And honestly, we are SCARED by joy.  We are scared that we won’t get it, and we are scared that we will.  Because we have conditioned ourselves to keep our emotions in a little box, within a short range.

We can handle the small emotions.  We can handle a little sadness, we can handle a little happiness.

But we have trained ourselves not to hope for greater things.  The further you expand that little box, the more joy you can fit, but also the more sorrow.

When we do this, we miss out on the joy that is there around us.  We miss out on the joy that is always there because the LORD is always there.

So many times, we are disappointed because we look for joy in all the wrong places.  We look for joy in things that only give us happiness, and then we are disappointed.

But look at Paul’s instructions here.

Rejoice in the Lord always; again I will say, rejoice.  Let your reasonableness be known to everyone.  The Lord is at hand;

Reasonableness or gentleness as the NIV has it.

We can be reasonable, we can be gentle, even in difficult times.  When the world is running around terrified, when the world is panicking, when the world has no idea where to turn, we, as believers, know EXACTLY where to turn.

We may not know exactly what to do long-term...but we know where to go and what to do immediately

Do not be anxious about anything, but in everything by prayer and supplication with thanksgiving, let your requests be made known to God.

THIS is how we can have that joy.  How we can live in that joy.  How we can have that joy working with us.

To return to the metaphor of medicine for a moment, there are certain things that you can do or eat with your medicine that make it more or less effective.

For example, with some heart medications that treat high cholesterol or high blood pressure, you are told that you cannot eat grapefruit.  That will counteract the effect of the medicine.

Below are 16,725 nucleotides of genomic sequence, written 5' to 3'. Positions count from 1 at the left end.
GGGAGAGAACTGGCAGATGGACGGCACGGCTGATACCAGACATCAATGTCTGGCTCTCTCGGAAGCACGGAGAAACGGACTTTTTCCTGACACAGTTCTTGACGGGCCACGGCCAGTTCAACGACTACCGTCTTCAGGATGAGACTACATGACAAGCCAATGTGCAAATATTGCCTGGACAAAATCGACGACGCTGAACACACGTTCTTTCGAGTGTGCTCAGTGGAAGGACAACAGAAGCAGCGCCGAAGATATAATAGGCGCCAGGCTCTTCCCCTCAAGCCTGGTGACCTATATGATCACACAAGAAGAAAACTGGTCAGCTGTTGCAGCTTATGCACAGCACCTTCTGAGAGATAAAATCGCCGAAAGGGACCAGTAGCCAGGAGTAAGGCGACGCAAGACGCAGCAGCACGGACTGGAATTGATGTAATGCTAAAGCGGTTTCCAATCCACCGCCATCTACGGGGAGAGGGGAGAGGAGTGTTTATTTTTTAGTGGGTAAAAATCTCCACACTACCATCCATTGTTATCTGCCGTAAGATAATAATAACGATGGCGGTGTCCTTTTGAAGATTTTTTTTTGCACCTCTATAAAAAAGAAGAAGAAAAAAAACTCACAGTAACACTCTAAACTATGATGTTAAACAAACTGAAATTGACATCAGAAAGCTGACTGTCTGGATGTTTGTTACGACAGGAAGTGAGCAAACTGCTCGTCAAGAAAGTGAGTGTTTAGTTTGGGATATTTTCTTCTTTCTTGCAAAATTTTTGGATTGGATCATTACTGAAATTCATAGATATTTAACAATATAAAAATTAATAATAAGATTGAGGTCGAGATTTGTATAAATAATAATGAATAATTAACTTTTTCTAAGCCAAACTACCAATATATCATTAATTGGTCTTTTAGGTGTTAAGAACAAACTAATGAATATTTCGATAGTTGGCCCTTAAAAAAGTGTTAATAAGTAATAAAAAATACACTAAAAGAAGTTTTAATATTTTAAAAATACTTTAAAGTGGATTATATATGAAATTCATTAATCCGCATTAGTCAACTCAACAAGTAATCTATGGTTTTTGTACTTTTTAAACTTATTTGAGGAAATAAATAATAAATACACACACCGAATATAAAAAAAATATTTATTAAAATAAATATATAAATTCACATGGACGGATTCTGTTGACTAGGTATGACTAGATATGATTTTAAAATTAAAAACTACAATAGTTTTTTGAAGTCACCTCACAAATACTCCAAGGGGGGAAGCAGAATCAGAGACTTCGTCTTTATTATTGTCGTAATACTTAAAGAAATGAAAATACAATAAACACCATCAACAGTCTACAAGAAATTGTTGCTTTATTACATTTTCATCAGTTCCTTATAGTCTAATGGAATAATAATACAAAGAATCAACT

And if you are taking iron supplements, you are told that you should have them WITH vitamin C because it helps your body absorb the iron.

And THIS is what prayer does for us.  We heard in the first point that joy is given to us by the Holy Spirit.  Joy is one of the fruits that He works in our hearts.

Joy is not something that comes to us as a direct result of our prayers, as though we are inserting prayer as currency in the great vending machine in the sky.  We pay our 1 minute prayer, and receive in return, a certain amount of joy.  That’s just not how it works.

But think of prayer as the vitamin C you take along with your iron.  If worry is your grapefruit juice that HINDERS joy, then prayer is your vitamin C that HELPS it.

It is useless just to tell someone not to worry.  This is just the nature of worry.  

But to replace something destructive with someone replace worry with prayer...this is a surefire way to get your joy back on track!

And just briefly as we close this afternoon, verse 7.  Philippians 4:7 might be a favorite text for some of you.  I know it ranks pretty high up there for me.

And the peace of God, which surpasses all understanding will guard your heart and your minds in Christ Jesus.

Even with the joy planted in our hearts by the Holy Spirit

Even with our vitamin C of prayer…

We are still weak.  We are still needy.  Joy is our delight, but it isn’t easy in a world like ours.

And so we are promised protection.  We are promised the best protection to have ever been offered.

The peace of God will protect us.

This is a peace that passes all understanding.  This is the peace that Jesus Christ felt EVEN IN HIS SUFFERINGS in the garden.  EVEN IN HIS SUFFERINGS on the cross.

This is how He could say to His disciples in John 14 on the night of the Last Supper - Peace I leave with you; my peace I give to you.

And then in John 15 -  These things I have spoken to you, that my joy may be in you, and that your joy may be full.

On one of the most difficult nights of His life, when He was in agony, He still had joy and He still had peace.

This truly surpasses all understanding.

THIS is what we need.


And what does it do?  It guards our hearts and our minds.

This is not a peace that is simply emotional.  This is not a peace that just affects the heart and hopes to overwhelm or distract the mind by emotion.  Although this is a peace that surpasses understanding, it is not UNREASONABLE or RIDICULOUS.  But it is a peace that guards, or literally GARRISONS you.

This language is that of a Roman soldier.  Maybe Paul was thinking of the soldiers who guarded him, day and night, in that cold dank cell.  Maybe Paul was thinking of the Roman colony of Philippi where so many soldiers were stationed.

How the Roman soldiers are, constantly in your line of sight...this is what God’s peace will be to you.

And so, congregation, open yourselves up to the joy of God.  Open yourselves up to His peace.  Rely on His faithfulness and He will be beside you, always.


* As a matter of courtesy please advise Rev. Jeremy Segstro, if you plan to use this sermon in a worship service.   Thank-you.
(c) Copyright, Rev. Jeremy Segstro